Tuesday, March 18, 2014

Life Changes with Learning

Quicky Hail Storm March 15, 2014
It's been a crazy winter for everyone.  Because of it, we've all learned a new term: Polar Vortex.

Now, I'm sure this isn't something weather people suddenly came up with, but in all my years, I can't remember ever hearing it.  Yeah, that many years.  And now I sound like my mother. *grin*

As I posted on Facebook this past Saturday, I heard the rain, thought one of my car windows was down a couple of inches, and ran outside to roll it up.  I'd just opened the car door to climb inside, when the hail started.  Hail?  Oh, hail, yes!  And it was coming down hard and heavy.  Aha!  It's spring!  Well, for a while.  We had snow flurries during the night.  Or at least I heard we did.  Just a touch of winter to remind us that it's only March.  Don't get your hopes up.  Temps of 78 or so for a day don't mean anything.  Mother Nature enjoys teasing the mortals.

That's the micro version of life.  That's the kind of thing we notice.  But later that night and thanks to a friend on Facebook, I sought something much bigger.  Something macro.  Something huge, enormous, gigantic, (fill in your own adjective) that boggled my mind.  Yes, boggled.  I watched the first installment of Cosmos: A Space-time Odyssey.

Yeah, me, watching a science show.  That, in itself, is mind-boggling.  Before entering 6th grade, I loved
 science.  I loved it so much that I begged and pleaded for a microscope, which I got for Christmas when I was 11.  All the neighbor kids offered fingers for bloodletting, so we could see it on a slide under the microscope.  We found dead bugs and checked out their legs.  Bits of leaves and flower petals were scrutinized.  My life goal emerged.  I wanted to be a research scientist.  Jump forward to a year later, and I had a science teacher who totally burned me out on science.  I've never had the tiniest bit of interest in science since then.  Don't believe it?  Fast forward to July 20, 1969.  Does that date ring a bell?  The first man walked on the moon.  I remember leaving my bedroom and walking through the living room, while my parents, watching TV, asked where I was going.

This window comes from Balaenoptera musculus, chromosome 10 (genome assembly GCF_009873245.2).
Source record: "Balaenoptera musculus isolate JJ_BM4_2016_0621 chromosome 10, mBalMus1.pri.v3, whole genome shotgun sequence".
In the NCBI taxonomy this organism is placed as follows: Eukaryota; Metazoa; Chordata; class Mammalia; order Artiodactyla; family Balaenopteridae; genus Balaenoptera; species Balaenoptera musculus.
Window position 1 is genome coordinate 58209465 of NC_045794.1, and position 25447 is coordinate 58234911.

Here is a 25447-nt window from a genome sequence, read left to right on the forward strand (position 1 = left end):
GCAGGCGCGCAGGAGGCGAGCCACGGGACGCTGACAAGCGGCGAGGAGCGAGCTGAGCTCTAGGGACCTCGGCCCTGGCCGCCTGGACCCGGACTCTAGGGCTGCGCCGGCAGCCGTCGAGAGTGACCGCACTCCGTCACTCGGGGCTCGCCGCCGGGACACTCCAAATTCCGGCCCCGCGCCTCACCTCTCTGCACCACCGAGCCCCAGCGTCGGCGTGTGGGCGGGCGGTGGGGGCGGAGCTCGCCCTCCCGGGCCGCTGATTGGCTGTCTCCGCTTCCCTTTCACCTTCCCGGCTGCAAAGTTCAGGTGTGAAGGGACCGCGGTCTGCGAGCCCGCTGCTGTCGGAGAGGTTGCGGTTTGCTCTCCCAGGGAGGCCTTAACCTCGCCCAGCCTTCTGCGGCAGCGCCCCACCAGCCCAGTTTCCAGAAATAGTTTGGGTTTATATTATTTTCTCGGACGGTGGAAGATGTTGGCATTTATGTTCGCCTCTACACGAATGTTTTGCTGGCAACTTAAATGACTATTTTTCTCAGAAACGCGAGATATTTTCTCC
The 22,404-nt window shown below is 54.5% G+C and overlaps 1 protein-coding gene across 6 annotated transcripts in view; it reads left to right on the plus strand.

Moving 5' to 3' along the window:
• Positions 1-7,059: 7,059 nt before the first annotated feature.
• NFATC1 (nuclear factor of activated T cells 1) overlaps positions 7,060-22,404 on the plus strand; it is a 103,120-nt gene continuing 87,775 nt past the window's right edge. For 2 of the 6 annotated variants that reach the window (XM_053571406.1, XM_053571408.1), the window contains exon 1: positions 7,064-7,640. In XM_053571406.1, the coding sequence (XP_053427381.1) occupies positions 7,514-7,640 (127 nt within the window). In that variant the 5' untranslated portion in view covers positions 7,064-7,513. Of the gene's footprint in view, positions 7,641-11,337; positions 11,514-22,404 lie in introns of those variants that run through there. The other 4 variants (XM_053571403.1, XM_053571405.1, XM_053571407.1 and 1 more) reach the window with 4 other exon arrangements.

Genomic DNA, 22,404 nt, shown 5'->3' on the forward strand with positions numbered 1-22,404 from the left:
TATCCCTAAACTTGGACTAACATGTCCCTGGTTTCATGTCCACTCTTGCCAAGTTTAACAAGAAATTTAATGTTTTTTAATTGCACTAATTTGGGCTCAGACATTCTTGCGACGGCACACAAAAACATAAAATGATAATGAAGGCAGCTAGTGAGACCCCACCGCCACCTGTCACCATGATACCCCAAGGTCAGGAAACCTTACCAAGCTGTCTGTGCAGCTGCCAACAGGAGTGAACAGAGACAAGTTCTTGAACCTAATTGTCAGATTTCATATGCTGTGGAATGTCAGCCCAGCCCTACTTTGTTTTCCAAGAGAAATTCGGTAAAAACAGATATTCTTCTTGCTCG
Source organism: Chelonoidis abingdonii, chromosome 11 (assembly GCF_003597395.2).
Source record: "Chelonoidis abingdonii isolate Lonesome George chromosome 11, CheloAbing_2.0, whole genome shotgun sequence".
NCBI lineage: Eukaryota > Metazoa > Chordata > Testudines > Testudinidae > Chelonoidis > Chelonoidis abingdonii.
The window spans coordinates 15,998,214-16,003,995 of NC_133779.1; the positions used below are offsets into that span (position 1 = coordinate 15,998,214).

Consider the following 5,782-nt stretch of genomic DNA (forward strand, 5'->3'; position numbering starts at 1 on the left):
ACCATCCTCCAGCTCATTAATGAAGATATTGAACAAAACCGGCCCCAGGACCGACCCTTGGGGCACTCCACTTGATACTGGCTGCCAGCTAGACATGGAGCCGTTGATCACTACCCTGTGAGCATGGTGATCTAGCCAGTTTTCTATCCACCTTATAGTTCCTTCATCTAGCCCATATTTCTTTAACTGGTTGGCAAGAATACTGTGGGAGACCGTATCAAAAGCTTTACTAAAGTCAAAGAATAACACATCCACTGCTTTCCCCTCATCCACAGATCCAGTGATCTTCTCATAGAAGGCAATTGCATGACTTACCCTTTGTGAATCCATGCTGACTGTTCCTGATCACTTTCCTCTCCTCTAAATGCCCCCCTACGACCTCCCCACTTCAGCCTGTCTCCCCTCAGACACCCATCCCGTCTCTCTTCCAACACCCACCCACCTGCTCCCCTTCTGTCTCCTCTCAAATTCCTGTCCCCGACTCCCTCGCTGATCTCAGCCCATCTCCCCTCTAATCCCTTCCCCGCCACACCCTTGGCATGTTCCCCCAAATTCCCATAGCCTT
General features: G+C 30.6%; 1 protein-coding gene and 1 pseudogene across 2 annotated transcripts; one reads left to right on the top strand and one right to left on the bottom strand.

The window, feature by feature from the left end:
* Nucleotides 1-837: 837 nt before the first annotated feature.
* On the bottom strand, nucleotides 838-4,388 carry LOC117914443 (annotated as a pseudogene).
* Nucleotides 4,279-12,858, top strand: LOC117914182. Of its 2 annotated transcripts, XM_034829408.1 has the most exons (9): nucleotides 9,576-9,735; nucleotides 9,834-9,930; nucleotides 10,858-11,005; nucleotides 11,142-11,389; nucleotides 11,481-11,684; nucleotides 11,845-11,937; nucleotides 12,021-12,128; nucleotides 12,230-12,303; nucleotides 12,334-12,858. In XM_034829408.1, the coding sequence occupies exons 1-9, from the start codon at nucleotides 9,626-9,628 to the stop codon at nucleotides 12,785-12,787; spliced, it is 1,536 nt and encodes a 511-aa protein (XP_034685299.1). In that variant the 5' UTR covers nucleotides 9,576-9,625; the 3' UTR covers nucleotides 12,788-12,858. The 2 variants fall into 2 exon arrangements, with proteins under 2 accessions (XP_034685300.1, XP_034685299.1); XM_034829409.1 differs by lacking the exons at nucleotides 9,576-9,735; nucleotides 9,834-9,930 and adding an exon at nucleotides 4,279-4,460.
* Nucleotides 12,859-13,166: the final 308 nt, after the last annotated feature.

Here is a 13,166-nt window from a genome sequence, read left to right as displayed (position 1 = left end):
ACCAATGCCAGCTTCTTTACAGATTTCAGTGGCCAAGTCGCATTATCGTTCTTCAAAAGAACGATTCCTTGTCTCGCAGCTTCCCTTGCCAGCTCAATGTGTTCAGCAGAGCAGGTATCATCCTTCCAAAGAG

"Out," I answered.  "Down to the park.  Wherever."
"Aren't you going to watch Neil Armstrong (and Buzz Aldrin) walk on the moon?"

I have no idea what they said after I closed the door behind me.  I'm sure there were sighs and the shaking of heads, followed by the bemoaning of what would become of me, more than likely.

My dad worked at Boeing for just short of 25 years (mandatory age 65 retirement) and was a part of that company's involvement in the Space program.  As a person who had only received a 7th grade education, he broadened his mind and learned more than I ever have with reading.  He knew a lot about a lot of things.  One of his favorite things to read was Carl Sagan's Cosmos.  That and National Geographic Magazine were his mainstay.  He loved to learn new things.

So there I sat on Saturday night,  watching a show on my computer that I wouldn't have dreamed of watching all those years ago, my eyes wide with wonder and astonishment.  Age and maturity sure do make a difference.  Afterward, I told my daughter how amazing it was, so she found it on TV, and we watched it together.  The second in the series aired on Sunday night, and we were there again, fascinated by everything we saw.  And we'll continue to watch.

I'm not going to debate the Bible vs. Science.  For me, the two can easily be interwoven.  For those who don't agree with that and would avoid watching Cosmos?  You're missing some of the most beautiful images ever produced by God, nature, and, yes, even man.  (P.S. It's on the Fox Network.)

Give it a try.  Check it out.  More information and previous episodes can be seen via computer at cosmosontv.com. Let me know what you think. ;)

That deep emotional conviction of the presence of a superior reasoning power, which is revealed in the incomprehensible universe, forms my idea of God. ~ Albert Einstein

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